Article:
2019 Diamond Award Recipient 

Ferry Terminal Flooding Conditions


Ocean Beach Ferry Terminal Reconstruction

Village of Ocean Beach, NY

The Village of Ocean Beach is a popular tourist destination located on Fire Island, a 32 mile long barrier island parallel to Long Island, New York.  The Village is primarily accessible to visitors only via ferry services. The ferry terminal provide vital economic and logistic benefits to the Village of Ocean Beach without which local businesses would not survive. Since 1970’s, a ferry terminal has served as a gateway to this island community. It is vital to the community that construction of a sustainable and modern ferry terminal be a multi-use building providing a striking first impression to a unique and timeless beach town. 

During the infamous 2012 Superstorm Sandy, storm surges that were estimated at 13-14 feet high flooded the existing ferry terminal. The flooding combined with wind-driven debris caused such severe damage, the building was condemned.  FEMA and State Project Officers deemed the building a total loss and eligible for a full replacement.

A new multi-use building would require meeting the needs of the 500,000 summer visitors and the client’s functional needs, including a local police force headquarters and permanent residents’ year-round usage.  The design had to also take into account the FEMA evaluations of the existing facility.  In order to receive the greatest reimbursement, the in-kind design matched the existing building, but improved upon all features of the old building.  

Prior to the beginning of the project, the condemned existing ferry terminal had already been demolished with a replacement modular police building and public restroom occupying the space. 

Phase 1 included the relocation of a 1,440 sf modular building and 400 sf shelter structure with temporary utility connections. Phase 1 included installing over 100 timber foundation piles for the new building while avoiding the existing bulkhead deadman system located within the same ferry terminal footprint.  Phase 1 also included the setup of the transient ferry dock and passenger footpaths away from the construction site.

Due to the location of the project on Fire Island, supplying the jobsite with materials and crew required substantial logistics as only ferries or barges could be used.  Site concrete required the concrete trucks to be barged across the bay to the island where they were loaded into buggies for the project.  A crane was used from a moored barge adjacent to the site.

Phase II include construction using traditional wood framing methods. However, the building had to be able to flood without sustaining significant damage. To satisfy this concern, the floor system and walls (which are below the FEMA base flood elevation) were designed with a combination of pressure treated wood, paperless gypsum board, closed cell rigid insulation and durable finishes.  This allows the building to simply dry out and be cleaned after flooding rather than replacing walls and flooring.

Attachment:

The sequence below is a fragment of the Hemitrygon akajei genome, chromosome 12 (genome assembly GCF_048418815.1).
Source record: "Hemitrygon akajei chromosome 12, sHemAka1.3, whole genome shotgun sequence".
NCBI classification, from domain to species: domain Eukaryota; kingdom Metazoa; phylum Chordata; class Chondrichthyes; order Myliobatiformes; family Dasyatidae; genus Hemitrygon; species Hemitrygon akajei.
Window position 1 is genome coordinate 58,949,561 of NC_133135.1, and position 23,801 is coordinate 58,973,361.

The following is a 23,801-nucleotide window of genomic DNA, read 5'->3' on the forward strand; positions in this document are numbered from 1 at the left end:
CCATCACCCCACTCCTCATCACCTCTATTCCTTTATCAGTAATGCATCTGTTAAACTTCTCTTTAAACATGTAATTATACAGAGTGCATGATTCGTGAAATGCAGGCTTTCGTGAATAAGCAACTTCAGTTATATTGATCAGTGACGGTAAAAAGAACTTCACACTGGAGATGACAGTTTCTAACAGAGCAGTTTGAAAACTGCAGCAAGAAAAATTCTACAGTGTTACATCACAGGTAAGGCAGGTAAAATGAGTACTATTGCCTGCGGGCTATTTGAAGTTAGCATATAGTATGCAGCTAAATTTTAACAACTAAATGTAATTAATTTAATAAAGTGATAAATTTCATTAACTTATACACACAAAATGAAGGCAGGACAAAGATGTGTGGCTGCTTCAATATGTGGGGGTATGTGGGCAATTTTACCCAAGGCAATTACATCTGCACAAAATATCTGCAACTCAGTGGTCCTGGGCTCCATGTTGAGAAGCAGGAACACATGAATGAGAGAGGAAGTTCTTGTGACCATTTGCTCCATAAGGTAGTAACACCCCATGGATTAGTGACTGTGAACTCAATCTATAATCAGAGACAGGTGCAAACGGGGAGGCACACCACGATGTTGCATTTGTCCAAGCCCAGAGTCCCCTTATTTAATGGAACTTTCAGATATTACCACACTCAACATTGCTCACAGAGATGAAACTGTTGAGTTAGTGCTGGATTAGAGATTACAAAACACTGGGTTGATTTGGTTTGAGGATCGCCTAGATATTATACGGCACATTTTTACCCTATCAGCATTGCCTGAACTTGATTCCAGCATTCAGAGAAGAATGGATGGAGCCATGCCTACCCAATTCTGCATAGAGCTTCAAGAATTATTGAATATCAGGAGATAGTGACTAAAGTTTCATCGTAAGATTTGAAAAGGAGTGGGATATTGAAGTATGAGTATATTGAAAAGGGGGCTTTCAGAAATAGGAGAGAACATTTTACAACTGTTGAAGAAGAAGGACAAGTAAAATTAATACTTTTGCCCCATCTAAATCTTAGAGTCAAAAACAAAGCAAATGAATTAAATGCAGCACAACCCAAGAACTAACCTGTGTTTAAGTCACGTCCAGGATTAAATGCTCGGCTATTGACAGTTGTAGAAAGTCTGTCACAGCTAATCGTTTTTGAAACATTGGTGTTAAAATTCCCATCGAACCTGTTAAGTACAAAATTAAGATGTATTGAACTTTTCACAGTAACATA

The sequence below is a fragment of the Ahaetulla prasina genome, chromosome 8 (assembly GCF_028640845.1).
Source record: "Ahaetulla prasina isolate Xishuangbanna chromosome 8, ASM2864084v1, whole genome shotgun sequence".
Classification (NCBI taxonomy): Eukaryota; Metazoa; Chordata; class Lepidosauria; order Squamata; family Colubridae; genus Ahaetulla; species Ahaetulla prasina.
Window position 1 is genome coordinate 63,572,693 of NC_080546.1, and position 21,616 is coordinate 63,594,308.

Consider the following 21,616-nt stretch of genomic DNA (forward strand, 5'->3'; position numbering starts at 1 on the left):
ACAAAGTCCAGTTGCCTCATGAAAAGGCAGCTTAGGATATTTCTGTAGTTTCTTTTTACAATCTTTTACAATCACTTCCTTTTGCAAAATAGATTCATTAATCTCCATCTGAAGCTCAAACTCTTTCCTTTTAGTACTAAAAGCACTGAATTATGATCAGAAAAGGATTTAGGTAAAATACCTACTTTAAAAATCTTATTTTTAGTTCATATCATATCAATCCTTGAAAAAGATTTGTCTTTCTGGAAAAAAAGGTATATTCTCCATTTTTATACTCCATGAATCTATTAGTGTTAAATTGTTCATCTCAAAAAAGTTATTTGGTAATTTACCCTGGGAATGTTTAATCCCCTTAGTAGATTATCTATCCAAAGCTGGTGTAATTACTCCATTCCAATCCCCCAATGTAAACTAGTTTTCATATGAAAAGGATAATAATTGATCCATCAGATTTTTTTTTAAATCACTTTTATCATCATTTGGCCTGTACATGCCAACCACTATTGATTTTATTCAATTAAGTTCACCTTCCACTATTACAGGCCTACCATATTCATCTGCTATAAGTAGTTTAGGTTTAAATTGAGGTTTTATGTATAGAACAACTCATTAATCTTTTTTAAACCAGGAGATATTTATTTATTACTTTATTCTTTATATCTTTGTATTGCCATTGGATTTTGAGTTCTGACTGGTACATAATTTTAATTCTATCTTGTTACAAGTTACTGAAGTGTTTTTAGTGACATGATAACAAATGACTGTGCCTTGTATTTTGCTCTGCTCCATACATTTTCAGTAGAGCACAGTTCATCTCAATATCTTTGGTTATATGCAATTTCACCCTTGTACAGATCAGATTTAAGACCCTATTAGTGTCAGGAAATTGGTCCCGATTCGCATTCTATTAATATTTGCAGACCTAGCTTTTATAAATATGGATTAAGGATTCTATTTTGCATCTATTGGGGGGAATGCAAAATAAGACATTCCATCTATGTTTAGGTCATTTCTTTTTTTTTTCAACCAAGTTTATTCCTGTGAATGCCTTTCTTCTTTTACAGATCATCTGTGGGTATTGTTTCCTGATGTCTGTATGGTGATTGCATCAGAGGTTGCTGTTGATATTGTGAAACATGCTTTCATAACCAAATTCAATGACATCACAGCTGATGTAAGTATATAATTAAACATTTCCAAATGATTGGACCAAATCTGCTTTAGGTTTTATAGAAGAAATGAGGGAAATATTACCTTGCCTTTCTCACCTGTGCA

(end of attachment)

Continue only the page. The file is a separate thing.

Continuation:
Also located in the high wind and wind borne debris zones, the design incorporates a continuous load path which carries and resists loads from future hurricane force winds.  Coastal impact resistant windows protect against wind borne debris

Energy efficiency was an important requirement for the building.  Variable refrigerant flow (VRF) systems and air to air energy recovery ventilators (ERV) efficiently heat and/or cool the building. These systems provide the ability to recover heat from cooling zones and capture heat contained in normally exhausted building air and while during the heating season, warm the incoming outdoor ventilation air. Open cell and closed cell polyurethane spray foam insulation provided superior insulating and air sealing properties. 

The ferry terminal includes a new VOB Police Department headquarters ensuring public safety remain a number one concern. Locating the headquarters at the ferry terminal allows the Police to remain vigilant while providing an invaluable public service. 

  • Flood proofing allows water to enter and recede causing minimal damage to the building. 

  • Structurally, a continuous load path provides stability against hurricane force winds. Coastal impact resistant windows were also used.

  • Includes energy saving variable refrigerant flow (VRF) systems with the capacity to operate simultaneously in heating and cooling.

  • Phase 1 included installing 100+ timber piles for new foundation while avoiding existing bulkhead deadman system.

  • Finished floor height of ferry terminal could not be elevated above the FEMA flood plain due to site limitations and tidal fluctuations for off-loading passengers.